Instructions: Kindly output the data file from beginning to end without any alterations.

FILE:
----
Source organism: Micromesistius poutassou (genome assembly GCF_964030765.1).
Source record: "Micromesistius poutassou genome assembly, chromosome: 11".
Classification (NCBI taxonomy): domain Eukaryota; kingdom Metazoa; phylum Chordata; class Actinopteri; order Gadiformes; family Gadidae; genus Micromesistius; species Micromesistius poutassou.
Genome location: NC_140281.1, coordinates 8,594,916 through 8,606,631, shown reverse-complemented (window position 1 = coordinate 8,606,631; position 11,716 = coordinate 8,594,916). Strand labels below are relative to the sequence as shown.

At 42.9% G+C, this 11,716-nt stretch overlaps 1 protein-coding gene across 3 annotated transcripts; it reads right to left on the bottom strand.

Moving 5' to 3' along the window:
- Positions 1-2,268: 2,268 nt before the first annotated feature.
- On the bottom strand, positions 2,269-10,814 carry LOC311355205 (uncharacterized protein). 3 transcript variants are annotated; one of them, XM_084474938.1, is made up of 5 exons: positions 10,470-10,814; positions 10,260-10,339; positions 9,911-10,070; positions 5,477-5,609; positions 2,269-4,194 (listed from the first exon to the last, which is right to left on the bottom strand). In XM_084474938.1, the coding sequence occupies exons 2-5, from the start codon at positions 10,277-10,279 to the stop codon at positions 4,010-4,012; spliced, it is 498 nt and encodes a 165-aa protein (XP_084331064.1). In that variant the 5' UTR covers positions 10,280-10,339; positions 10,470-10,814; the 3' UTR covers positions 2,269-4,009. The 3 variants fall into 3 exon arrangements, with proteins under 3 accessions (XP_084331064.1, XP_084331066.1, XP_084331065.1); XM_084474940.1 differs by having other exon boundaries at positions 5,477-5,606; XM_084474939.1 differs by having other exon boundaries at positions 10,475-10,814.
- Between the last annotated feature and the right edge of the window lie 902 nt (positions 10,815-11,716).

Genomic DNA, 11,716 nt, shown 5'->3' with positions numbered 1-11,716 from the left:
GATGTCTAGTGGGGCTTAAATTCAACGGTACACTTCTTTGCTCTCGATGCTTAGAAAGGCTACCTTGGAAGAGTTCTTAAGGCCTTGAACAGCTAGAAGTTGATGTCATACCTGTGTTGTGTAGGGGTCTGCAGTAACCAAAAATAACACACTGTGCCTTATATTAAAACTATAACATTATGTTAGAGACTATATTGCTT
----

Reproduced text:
Source organism: Micromesistius poutassou (genome assembly GCF_964030765.1).
Source record: "Micromesistius poutassou genome assembly, chromosome: 11".
Classification (NCBI taxonomy): domain Eukaryota; kingdom Metazoa; phylum Chordata; class Actinopteri; order Gadiformes; family Gadidae; genus Micromesistius; species Micromesistius poutassou.
Genome location: NC_140281.1, coordinates 8,594,916 through 8,606,631, shown reverse-complemented (window position 1 = coordinate 8,606,631; position 11,716 = coordinate 8,594,916). Strand labels below are relative to the sequence as shown.

At 42.9% G+C, this 11,716-nt stretch overlaps 1 protein-coding gene across 3 annotated transcripts; it reads right to left on the bottom strand.

Moving 5' to 3' along the window:
- Positions 1-2,268: 2,268 nt before the first annotated feature.
- On the bottom strand, positions 2,269-10,814 carry LOC311355205 (uncharacterized protein). 3 transcript variants are annotated; one of them, XM_084474938.1, is made up of 5 exons: positions 10,470-10,814; positions 10,260-10,339; positions 9,911-10,070; positions 5,477-5,609; positions 2,269-4,194 (listed from the first exon to the last, which is right to left on the bottom strand). In XM_084474938.1, the coding sequence occupies exons 2-5, from the start codon at positions 10,277-10,279 to the stop codon at positions 4,010-4,012; spliced, it is 498 nt and encodes a 165-aa protein (XP_084331064.1). In that variant the 5' UTR covers positions 10,280-10,339; positions 10,470-10,814; the 3' UTR covers positions 2,269-4,009. The 3 variants fall into 3 exon arrangements, with proteins under 3 accessions (XP_084331064.1, XP_084331066.1, XP_084331065.1); XM_084474940.1 differs by having other exon boundaries at positions 5,477-5,606; XM_084474939.1 differs by having other exon boundaries at positions 10,475-10,814.
- Between the last annotated feature and the right edge of the window lie 902 nt (positions 10,815-11,716).

Genomic DNA, 11,716 nt, shown 5'->3' with positions numbered 1-11,716 from the left:
GATGTCTAGTGGGGCTTAAATTCAACGGTACACTTCTTTGCTCTCGATGCTTAGAAAGGCTACCTTGGAAGAGTTCTTAAGGCCTTGAACAGCTAGAAGTTGATGTCATACCTGTGTTGTGTAGGGGTCTGCAGTAACCAAAAATAACACACTGTGCCTTATATTAAAACTATAACATTATGTTAGAGACTATATTGCTT